Dann Coakwell, tenor, has been praised as a “clear-voiced and eloquent … vivid storyteller” (The New York Times), with “a gorgeous lyric tenor that could threaten or caress on the turn of a dime" (The Dallas Morning News). He can be heard as a soloist on the Grammy-winning The Sacred Spirit of Russia (2014), the Grammy-nominated albums The Singing Guitar (2020), Hope of Loving (2019) and Considering Matthew Shepard (2016), as well as the critically praised Zabur (2016). Coakwell has sung across Europe, Japan, and throughout the Americas, under renowned conductors such as Helmuth Rilling, Masaaki Suzuki, Monica Huggett, William Christie, Nicholas McGegan, Matthew Halls, María Guinand, and Craig Hella Johnson. Having performed in prominent venues such as Carnegie Hall and Lincoln Center in New York, he has also appeared as a soloist with acclaimed organizations such as Internationale Bachakademie Stuttgart in Germany, Bach Collegium Japan, Orquesta Sinfónica de Venezuela, Pacific Baroque Orchestra in Canada, Philharmonia Baroque Orchestra in San Francisco, Oregon Bach Festival, Portland Baroque Orchestra, and Indianapolis Baroque Orchestra, Dallas Bach Society, Conspirare, and the symphony orchestras of Orlando, Charlotte, Nashville, Indianapolis, Quad Cities, and Kansas City. Serving on the voice faculty at Ithaca College, Dr. Coakwell also appears nationally and abroad as a guest teaching artist. www.danncoakwell.com
GMChorale has become one of New England’s finest and most engaging choruses since its founding in 1977 as The Greater Middletown Chorale. Today, the GMChorale is celebrated for its innovative symphonic choral presentations. Under the leadership of Joseph D'Eugenio, performs a wide range of choral repertoire, from beloved masterworks to newly commissioned pieces. As the GMChorale enters its fifth decade, the organization is broadening its mission and the scope of its offerings to bring the power and beauty of choral music to people and communities across Connecticut. It is a core principle of the Chorale that the power of music is should be enjoyed for a lifetime.
Alchemy, the vocal chamber ensemble of GMChorale, was established in 2016 as a company of skilled ensemble singers, professional soloists, music educators, and instrumentalists. Alchemy’s mission is to advance GMChorale’s mission of “Singing for a Lifetime” through concert tours, collaborations, musical leadership, education, and community engagement. In 2018, Alchemy was a featured ensemble at the convention of the Connecticut Chapter of the American Choral Directors Association. The ensemble is known for its ability to adapt its sound to a broad variety of repertoire.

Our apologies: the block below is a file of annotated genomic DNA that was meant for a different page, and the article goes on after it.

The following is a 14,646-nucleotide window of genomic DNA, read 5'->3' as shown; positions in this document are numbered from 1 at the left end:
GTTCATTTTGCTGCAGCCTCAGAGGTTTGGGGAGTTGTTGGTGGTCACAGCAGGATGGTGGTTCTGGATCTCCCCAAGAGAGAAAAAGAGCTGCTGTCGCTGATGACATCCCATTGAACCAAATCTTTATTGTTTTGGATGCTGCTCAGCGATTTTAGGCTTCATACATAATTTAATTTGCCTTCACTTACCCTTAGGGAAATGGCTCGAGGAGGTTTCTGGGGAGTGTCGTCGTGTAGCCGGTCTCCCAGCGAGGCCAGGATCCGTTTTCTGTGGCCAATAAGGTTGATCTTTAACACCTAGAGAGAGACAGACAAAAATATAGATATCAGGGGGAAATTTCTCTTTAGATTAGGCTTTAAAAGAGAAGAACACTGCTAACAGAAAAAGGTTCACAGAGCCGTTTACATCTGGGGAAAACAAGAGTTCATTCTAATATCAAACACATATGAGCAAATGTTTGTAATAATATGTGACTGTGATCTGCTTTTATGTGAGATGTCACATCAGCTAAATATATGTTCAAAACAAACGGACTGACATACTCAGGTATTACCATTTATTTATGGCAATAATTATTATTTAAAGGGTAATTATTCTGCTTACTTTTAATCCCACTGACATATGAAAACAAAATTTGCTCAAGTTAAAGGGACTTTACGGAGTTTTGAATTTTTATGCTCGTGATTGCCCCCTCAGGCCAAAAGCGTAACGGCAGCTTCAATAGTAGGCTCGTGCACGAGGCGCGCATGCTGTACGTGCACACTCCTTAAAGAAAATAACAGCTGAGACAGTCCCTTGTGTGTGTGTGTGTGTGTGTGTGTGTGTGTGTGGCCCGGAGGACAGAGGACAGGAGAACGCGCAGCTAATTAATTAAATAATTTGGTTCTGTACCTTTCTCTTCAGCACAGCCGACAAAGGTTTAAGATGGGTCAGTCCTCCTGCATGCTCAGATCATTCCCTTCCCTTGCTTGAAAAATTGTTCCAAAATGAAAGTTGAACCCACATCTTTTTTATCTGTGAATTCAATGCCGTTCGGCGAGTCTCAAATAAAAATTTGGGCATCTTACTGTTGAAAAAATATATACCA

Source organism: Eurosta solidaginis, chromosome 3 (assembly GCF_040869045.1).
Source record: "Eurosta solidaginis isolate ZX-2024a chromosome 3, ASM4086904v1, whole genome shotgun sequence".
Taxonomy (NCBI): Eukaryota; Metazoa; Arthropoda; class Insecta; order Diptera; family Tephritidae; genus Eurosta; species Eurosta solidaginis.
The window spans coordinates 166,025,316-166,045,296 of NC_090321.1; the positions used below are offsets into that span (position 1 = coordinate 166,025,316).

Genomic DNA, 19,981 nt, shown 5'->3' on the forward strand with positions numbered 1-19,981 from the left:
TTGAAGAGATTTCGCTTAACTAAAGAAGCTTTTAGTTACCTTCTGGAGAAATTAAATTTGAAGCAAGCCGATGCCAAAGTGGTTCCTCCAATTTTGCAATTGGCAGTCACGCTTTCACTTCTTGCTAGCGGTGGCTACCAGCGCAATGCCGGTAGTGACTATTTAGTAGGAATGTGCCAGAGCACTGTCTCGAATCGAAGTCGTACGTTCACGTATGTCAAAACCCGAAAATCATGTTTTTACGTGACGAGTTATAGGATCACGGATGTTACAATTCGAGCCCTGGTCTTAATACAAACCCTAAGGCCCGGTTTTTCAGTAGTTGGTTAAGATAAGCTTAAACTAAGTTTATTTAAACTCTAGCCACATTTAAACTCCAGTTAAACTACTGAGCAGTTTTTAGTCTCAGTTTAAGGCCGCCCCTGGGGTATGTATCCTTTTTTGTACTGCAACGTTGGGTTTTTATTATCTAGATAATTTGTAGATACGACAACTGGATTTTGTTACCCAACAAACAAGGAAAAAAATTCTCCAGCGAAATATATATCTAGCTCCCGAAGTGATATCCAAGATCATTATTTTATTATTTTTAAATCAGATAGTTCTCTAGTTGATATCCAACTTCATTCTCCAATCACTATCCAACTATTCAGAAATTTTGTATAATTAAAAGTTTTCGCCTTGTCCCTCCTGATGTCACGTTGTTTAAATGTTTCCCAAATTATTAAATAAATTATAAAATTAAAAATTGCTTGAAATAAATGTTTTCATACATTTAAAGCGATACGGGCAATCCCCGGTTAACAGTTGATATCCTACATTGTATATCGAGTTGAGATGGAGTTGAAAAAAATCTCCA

Joseph D'Eugenio (Artistic Director / Executive Director) has been bringing music to life across Southern New England for three decades as a conductor, artistic director, executive director, educator, pianist, organist, and coach for vocalists and conductors. He frequently conducts productions of major choral-orchestral masterworks, most often with GMChorale, New Haven Symphony Orchestra, and Hartford Symphony Orchestra. Performances include the oratorios of Handel, Haydn, Mendelssohn, and Carissimi; the masses of Haydn, Mozart, Schubert, and Bruckner; and the requiems of Mozart, Duruflé, Brahms, Fauré, and Cherubini. D’Eugenio conducts this afternoon’s performance of F. Joseph Haydn’s oratorio, The Creation, in a debut performance with Orchestra New England and internationally-renowned soloists Sherezade Panthaki, Mark Womack, and Dann Coakwell. Under D’Eugenio’s leadership, GMChorale has become known as one of New England’s finest choruses, awarded and celebrated for its creative choral presentations, commissioned works, and dynamic collaborations. In 2009, D’Eugenio was named Conductor of the Year by the Connecticut Chapter of ACDA. In demand as a guest conductor, clinician, and collaborative pianist, D’Eugenio has led various workshops and festivals, and has conducted choral groups in high schools, colleges, and universities across Connecticut, including as visiting instructor at Wesleyan University in Middletown. D’Eugenio has served as Director of Music and organist at First Congregational Church in Cheshire, Connecticut since 2003, where he directs the church’s vibrant music program and chancel choir. D’Eugenio earned the Bachelor of Music (cum laude) in piano performance from The Hartt School, University of Hartford, and the Master of Music in choral conducting from the University of Connecticut.
Robert O'Brien (Managing Director) joined GMChorale in February 2020 after having worked with many Hartford area arts organizations, including the Wadsworth Atheneum Museum of Art and TheaterWorks. He brings a wealth of experience in arts management to GMChorale having previously completed a Masters Degree in International Arts Management at HEC Montreal, Southern Methodist University, and Bocconi University. Robert is an experienced performing arts producer and production manager having completed many projects in theater, music, dance, and interdisciplinary arts. Additionally, he has participated in virtual talks to various groups on Arts Management including at Universidad de los Andes located in Bogotá, Colombia. In addition to his work with cultural organizations, Robert is an accomplished vocal musician, holding a Bachelors of Music from McGill University where he studied under the renowned baritone, Sanford Sylvan.
Allan Conway (Accompanist) is in constant demand as a pianist, organist and accompanist, with extensive experience in the choral, vocal, operatic and instrumental literature. His commanding technical facility at the keyboard, ease and familiarity with a wide array of repertoire, sensitive interpretations, and keen sense of musical collaboration inform his many and varied performances. Mr. Conway received his Bachelor of Music Degree in Piano Performance from the Hartt School of Music, where he studied with Raymond Hanson and was recipient of the prestigious Harold Bauer Memorial Scholarship. Active in the liturgical field, Mr. Conway has served numerous churches. Presently, he is Minister of Music at the United Congregational Church of Tolland. Mr. Conway is Organist and Choir Director at Emanuel Synagogue in West Hartford a position he has held since 1977.